*Caution: Contains spoilers for “Barbie”
Greta Gerwig’s “Barbie” absolutely smashed the box office, grossing $155 million on opening weekend and continuing on to make $93 million in its second weekend, making it one of the highest grossing second weekends ever. The film also holds the title for the highest grossing opening weekend for a female director.
Now, “Barbie” has surpassed $1 billion at the global box office, making Gerwig the first solo female director to have a film in this exclusive club, with only around 50 other movies having grossed over $1 billion.
Although I expected to enjoy the movie, I really didn’t expect that, through a movie based on a doll, Gerwig could put words to my ever-complex feelings about womanhood, humanity and the world we live in.
As someone who has been very conscious of social justice issues in recent years, I have continued to feel a growing sense of anger at being a queer woman in a patriarchal society. This has only been furthered by the fact that I am expected to ignore the crushing societal expectations that rest on my shoulders.
And through Barbie’s adventures into the real world to find the woman playing with her doll, she faces a variety of the very real and jarring challenges that myself, other women and feminine presenting people constantly face in our society. Barbie is catcalled, sexually harassed, treated as lesser than by men and has more than one existential crisis about her identity throughout the film.
On the opposite end, the way that Ken is so easily sucked into the patriarchy upon entering the real world is a realistic explanation of how sexism, misogyny and the patriarchy itself continue to thrive. People follow what they are taught - so if men are taught that they are superior to women, they’ll continue to act like it. Just as if women are taught that they are lesser than men, they will fill that role. In his efforts to gain Barbie’s attention, Ken feels that the only way he can do so is through exerting power and dominance over her.
And although “Barbie” addresses these big issues, the movie also leaves room for moments that show the tenderness and sense of community that women are able to build.
While Barbie is in the middle of her search, she sits on a park bench and observes the real world around her. She watches children playing, one couple breaking up and another one laughing together, and the sunlight filtering through the trees.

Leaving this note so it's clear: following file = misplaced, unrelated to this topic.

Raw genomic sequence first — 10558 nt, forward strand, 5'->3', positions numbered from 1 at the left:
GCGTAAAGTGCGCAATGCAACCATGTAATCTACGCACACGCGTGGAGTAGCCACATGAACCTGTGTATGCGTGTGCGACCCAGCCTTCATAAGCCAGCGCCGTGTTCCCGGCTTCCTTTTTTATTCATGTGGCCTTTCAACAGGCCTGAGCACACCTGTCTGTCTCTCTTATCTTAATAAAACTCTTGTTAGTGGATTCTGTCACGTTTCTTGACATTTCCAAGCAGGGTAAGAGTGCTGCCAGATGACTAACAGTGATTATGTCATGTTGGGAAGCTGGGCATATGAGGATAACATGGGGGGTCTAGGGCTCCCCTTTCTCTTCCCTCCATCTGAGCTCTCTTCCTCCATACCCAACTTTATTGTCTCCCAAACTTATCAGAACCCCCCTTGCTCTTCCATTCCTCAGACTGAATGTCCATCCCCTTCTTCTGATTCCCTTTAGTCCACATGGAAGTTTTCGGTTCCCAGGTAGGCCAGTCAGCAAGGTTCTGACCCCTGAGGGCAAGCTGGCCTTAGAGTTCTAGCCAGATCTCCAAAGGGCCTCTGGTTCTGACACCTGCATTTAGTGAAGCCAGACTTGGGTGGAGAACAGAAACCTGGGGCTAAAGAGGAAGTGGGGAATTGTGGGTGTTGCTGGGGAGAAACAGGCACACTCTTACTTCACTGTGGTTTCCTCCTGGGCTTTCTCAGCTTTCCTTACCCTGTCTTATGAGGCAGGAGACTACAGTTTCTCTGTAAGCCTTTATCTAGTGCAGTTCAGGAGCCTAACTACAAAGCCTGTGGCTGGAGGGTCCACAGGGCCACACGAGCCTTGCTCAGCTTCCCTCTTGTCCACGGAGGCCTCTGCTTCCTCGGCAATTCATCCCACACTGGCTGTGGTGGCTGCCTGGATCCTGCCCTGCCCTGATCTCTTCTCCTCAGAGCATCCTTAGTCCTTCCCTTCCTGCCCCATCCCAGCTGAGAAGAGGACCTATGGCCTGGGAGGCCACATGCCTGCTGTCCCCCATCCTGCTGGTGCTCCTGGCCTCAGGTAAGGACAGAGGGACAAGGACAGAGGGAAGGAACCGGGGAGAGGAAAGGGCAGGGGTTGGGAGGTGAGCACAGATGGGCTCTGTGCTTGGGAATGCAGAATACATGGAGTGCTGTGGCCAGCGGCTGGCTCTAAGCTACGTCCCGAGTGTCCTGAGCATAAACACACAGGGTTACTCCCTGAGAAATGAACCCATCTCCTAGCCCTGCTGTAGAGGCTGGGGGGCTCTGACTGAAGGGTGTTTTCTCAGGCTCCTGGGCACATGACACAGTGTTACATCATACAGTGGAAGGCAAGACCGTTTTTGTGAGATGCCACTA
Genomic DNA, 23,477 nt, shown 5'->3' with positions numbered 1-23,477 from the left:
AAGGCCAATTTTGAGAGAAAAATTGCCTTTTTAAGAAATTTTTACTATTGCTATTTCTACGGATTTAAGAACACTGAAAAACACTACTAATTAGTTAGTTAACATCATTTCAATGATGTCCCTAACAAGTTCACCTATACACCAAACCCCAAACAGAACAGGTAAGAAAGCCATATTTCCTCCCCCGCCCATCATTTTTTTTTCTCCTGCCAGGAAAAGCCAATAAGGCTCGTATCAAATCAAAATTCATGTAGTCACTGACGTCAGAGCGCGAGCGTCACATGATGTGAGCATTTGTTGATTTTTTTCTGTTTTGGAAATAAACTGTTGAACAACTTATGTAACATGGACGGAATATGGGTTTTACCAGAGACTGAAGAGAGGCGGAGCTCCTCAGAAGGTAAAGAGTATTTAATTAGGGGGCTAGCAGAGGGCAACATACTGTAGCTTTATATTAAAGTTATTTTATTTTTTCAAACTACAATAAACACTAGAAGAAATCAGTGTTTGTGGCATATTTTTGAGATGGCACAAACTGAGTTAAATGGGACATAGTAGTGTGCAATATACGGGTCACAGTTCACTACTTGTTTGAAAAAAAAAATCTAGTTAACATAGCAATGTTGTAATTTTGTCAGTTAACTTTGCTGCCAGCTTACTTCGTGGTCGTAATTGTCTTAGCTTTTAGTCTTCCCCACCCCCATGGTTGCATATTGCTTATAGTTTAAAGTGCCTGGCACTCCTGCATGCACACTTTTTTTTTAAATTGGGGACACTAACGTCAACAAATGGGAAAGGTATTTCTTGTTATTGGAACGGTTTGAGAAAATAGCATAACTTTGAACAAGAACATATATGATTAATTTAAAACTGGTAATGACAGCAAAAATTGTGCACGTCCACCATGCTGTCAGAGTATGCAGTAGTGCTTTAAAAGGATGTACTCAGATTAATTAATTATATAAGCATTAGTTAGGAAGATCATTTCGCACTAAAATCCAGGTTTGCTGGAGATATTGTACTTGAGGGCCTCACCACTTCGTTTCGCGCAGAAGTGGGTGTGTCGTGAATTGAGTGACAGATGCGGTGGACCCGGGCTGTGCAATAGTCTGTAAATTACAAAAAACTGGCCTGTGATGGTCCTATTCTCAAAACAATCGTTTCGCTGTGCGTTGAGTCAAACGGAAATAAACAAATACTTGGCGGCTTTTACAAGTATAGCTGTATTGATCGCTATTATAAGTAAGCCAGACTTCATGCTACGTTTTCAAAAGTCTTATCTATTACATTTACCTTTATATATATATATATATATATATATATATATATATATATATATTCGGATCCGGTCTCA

Margot Robbie does a brilliant job of showcasing the complex and changing emotions that make up the human condition in this very short scene, her tears turning to laughter and back again.
In the same moment comes one of my favorite scenes of the film, when Barbie turns to an old woman sitting next to her on the bench. She looks at the woman with such admiration and wonder, and simply says, “You’re so beautiful.” With this interaction, Barbie is able to see that beauty isn’t confined to perfect skin and youth, and therefore breaks down some of the unrealistic standards her doll has set.
So often, especially with the popularity of social media in recent years, myself and many other women have found ourselves falling short of the “beauty standards” we’re shown. A monologue by Gloria, played by America Ferrera, perfectly illustrates these standards that women are expected to meet.
"It is literally impossible to be a woman," Gloria says to Barbie. "You are so beautiful, and so smart, and it kills me that you don’t think you’re good enough. Like, we have to always be extraordinary, but somehow we’re always doing it wrong… You have to never get old, never be rude, never show off, never be selfish, never fall down, never fail, never show fear, never get out of line. It’s too hard!... I’m just so tired of watching myself and every single other woman tie herself into knots so that people will like us."
And Gloria’s speech continues to ring true in the backlash that “Barbie” has faced from mostly male audiences, who have called the film “anti-man” and “feminist propaganda,” completely missing the point.
Gloria references this point in her monologue, saying, “You have to answer for men’s bad behavior, which is insane, but if you point that out, you’re accused of complaining.”
Despite all of the trials that Barbie faces due to humans and ideas from the real world, she realizes that she feels more like a human than “Barbie”. At the end of the film she shares these feelings in a heart-to-heart with Ruth Handler, the inventor of Barbie (played by Rhea Perlman). Through the course of the film Barbie went from being terrified of change to taking a leap into the unknown to accept her identity.
It’s true that life is messy and painful and downright unfair most of the time. But it’s also beautiful and filled with joy.
I’m reminded of a quote from Robert Frost, “In three words, I can sum up everything I’ve learned about life: it goes on.” Barbie learns this final lesson from Ruth, who is brutally honest about how difficult life can be, but also shows her images of pure joy in women’s lifetimes.
Greta Gerwig made this movie so many different things - a comedy, an intense social commentary, a nostalgic callback and an analysis of the human experience. With this huge variety of thematic content, Gerwig shows that just like the movie itself, women don’t need to be one thing or fit into one box.
Although this movie caused me to shed many tears and exacerbated my anger against the patriarchy, I am thankful that I got to experience those emotions. I was able to sit in a theater full of people wearing pink, who laughed and cried with me. Despite the many trials as a woman that I have faced and will continue to face, I was at least able to spend 1 hour and 54 minutes facing them with people who understand.
Ashley Wilson is a junior double majoring in Creative Writing and Journalism with a minor in Classical Studies at IUPUI. She is the Campus Editor of The Campus Citizen.